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Ruling Against Johnson & Johnson raises more questions




It could be that Johnson & Johnson is not the culprit the media reports it to be. Johnson & Johnson must pay $572 million for helping create the opioid crisis, an Oklahoma judge ruled this week. The company, said the judge, minimized the addictive hazards of prescriptions opioids in promoting the drug. But, writes Jacob Sullum, the evidence shows that medically prescribed uses of opioids are not a significant source of addiction or overdose:

Ruling against Johnson & Johnson on Monday, Cleveland County District Court Judge Thad Balkman claimed the “current stage of the Opioid Crisis…still primarily involves prescription opioids.” According to records collected by the U.S. Centers for Disease Control and Prevention (CDC), however, pain pills were involved in just 30 percent of opioid-related deaths in 2017. Most of those cases also involved other drugs, mainly heroin and illicit fentanyl or fentanyl analogs, which were implicated in three-quarters of opioid-related deaths.

Balkman likewise seems to have accepted at face value Oklahoma’s assertion that “opioids are highly addictive.” The evidence also contradicts that claim.

In 2015, according to the National Survey on Drug Use and Health, about 2 percent of Americans who took prescription opioids, including nonmedical users, qualified for a diagnosis of “opioid use disorder,” a broad category that is not limited to addiction. By comparison, about 9 percent of past-year drinkers had an “alcohol use disorder.”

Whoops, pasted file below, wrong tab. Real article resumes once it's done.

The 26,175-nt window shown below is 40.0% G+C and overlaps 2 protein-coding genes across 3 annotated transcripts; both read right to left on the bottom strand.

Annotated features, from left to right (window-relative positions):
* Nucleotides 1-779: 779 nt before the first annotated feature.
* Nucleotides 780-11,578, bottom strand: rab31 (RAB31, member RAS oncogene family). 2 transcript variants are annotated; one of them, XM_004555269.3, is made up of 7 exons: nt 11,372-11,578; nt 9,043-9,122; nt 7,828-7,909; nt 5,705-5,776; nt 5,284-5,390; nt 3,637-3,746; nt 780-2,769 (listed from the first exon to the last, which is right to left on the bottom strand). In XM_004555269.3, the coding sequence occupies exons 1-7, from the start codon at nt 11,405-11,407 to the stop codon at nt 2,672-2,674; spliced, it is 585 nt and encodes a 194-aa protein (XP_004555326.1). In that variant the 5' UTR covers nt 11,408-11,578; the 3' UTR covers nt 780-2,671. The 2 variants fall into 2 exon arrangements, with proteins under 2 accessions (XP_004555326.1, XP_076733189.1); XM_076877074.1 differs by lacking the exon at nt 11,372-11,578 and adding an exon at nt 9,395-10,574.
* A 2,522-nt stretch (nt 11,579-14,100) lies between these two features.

A 2018 BMJ analysis of medical records found evidence of “opioid misuse” in 1 percent of patients who took pain pills after surgery. While studies find that misuse is more common among chronic pain patients, a 2016 New England Journal of Medicine articleconcluded that “rates of carefully diagnosed addiction” average less than 8 percent.

That study, which was co-authored by Nora Volkow, director of the National Institute on Drug Abuse, noted that “addiction occurs in only a small percentage of persons who are exposed to opioids—even among those with preexisting vulnerabilities.” Yet Balkman deemed such statements by Johnson & Johnson “false, misleading, and deceptive.” […]

Balkman also thought Johnson & Johnson was wrong to say opioids could be appropriate for treating chronic pain and wrong to suggest that undertreated patients might look like addicts as they desperately sought relief. Yet as South Central Judicial District Judge James Hill pointed out when he dismissed North Dakota’s lawsuit against Purdue Pharma in May, the Food and Drug Administration (FDA) has endorsed both of those propositions.

[Jacob Sullum, “The False Premises of the Ruling Against Johnson & Johnson,” Reason, August 29]


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